Glass-bottomed bridges, China

This item appears on page 5 of the December 2015 issue.

A nearly 1,000-foot-long, 590-foot-high glass-bottomed bridge, called Haohan Qiao (Brave Man’s Bridge), opened in September at Shiniuzhai National Geological Park in southeastern China’s Hunan Province. Entry to the park costs CNY98 (near $15.50).

Shortly after opening, a glass panel on the bridge cracked, reportedly due to a dropped cup. Officials said the cracked panel would be replaced and that visitors were in no danger. Each panel (a few feet by a few feet) is made up of three layers of 24-millimeter-thick glass, can hold up to 1,763 pounds and is encased in steel.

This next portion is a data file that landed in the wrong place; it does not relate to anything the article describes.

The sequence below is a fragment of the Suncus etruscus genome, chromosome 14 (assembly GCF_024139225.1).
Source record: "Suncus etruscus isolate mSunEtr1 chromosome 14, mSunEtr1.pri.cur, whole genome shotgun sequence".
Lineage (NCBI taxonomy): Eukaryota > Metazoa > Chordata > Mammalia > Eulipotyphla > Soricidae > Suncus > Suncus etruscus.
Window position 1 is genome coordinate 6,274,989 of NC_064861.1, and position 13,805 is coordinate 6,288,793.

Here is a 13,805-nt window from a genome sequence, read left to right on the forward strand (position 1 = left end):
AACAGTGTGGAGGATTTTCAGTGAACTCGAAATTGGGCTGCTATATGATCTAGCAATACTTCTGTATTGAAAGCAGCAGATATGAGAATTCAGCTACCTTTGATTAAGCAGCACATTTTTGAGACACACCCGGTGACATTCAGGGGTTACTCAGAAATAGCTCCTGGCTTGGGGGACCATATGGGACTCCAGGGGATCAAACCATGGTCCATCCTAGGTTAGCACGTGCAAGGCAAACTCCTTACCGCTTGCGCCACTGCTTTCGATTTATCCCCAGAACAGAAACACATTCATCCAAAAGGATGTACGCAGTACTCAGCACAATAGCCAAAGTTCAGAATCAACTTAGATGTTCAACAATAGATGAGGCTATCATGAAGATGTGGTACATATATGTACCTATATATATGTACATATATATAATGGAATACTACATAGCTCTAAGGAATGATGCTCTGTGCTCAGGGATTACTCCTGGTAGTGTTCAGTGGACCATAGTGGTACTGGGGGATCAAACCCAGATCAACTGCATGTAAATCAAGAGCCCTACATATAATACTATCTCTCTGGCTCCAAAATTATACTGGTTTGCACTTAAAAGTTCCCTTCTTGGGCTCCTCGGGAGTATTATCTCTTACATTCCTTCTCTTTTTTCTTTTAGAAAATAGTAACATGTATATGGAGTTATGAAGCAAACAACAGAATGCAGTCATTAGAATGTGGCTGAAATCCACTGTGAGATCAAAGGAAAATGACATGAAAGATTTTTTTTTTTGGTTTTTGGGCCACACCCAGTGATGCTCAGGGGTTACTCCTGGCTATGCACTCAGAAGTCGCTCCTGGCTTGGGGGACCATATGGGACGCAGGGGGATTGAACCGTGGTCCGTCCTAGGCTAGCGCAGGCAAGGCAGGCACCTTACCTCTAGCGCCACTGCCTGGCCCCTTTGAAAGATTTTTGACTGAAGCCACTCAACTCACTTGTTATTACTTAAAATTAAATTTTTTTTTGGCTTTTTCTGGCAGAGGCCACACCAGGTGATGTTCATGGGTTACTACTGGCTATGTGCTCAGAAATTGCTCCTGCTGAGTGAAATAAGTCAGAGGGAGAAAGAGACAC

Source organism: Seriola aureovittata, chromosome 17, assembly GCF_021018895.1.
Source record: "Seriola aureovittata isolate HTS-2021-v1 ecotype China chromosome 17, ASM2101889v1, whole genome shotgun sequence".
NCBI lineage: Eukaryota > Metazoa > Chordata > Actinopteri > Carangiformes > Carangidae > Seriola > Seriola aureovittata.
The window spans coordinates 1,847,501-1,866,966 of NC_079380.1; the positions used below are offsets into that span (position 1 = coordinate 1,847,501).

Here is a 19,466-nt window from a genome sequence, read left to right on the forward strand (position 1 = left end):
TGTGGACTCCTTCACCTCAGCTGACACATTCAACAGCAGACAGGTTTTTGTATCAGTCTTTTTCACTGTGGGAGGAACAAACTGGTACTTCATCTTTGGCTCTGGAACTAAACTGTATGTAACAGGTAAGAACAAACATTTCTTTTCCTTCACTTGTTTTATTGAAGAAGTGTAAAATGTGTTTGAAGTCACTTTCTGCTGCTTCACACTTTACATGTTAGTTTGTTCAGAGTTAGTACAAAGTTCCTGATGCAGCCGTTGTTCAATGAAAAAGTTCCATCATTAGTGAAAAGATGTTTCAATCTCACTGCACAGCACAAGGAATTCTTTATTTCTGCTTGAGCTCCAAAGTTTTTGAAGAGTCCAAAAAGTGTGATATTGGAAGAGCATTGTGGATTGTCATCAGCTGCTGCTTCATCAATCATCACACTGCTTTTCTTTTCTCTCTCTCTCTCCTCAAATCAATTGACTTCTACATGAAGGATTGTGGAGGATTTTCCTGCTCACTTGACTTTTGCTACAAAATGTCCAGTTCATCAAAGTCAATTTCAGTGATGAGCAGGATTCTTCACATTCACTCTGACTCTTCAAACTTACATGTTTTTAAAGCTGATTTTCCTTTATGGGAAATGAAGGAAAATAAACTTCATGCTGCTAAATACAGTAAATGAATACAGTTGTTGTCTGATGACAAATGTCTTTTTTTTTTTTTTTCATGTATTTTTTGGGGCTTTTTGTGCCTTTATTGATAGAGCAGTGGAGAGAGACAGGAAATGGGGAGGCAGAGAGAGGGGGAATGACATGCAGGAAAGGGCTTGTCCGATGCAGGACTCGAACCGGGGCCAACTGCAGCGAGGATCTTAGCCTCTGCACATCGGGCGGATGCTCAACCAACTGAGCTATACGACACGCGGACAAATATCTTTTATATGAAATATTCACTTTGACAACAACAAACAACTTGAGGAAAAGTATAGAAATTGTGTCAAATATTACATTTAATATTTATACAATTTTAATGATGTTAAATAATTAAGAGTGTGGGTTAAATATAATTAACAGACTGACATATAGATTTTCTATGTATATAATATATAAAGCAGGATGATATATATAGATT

(A recently installed glass-bottomed walkway across the Tower Bridge in London [Jan. ’15, pg. 11] similarly cracked during a preview night when a guest dropped a beer bottle.)

Another glass-bottomed bridge, the Zhangjiajie Grand Canyon Glass Bridge in Zhangjiajie National Park, 186 miles northwest of Shiniuzhai, is scheduled to open by the end of 2015. At 984 feet high and 1,410 feet long, it will be the world’s highest and longest glass-bottomed bridge. Entry to Zhangjiajie National Park costs CNY248. Some attractions in the park, such as cable cars, cost extra. 

For info on the national parks, contact the China National Tourist Office (Glendale, CA; 800/670-2228,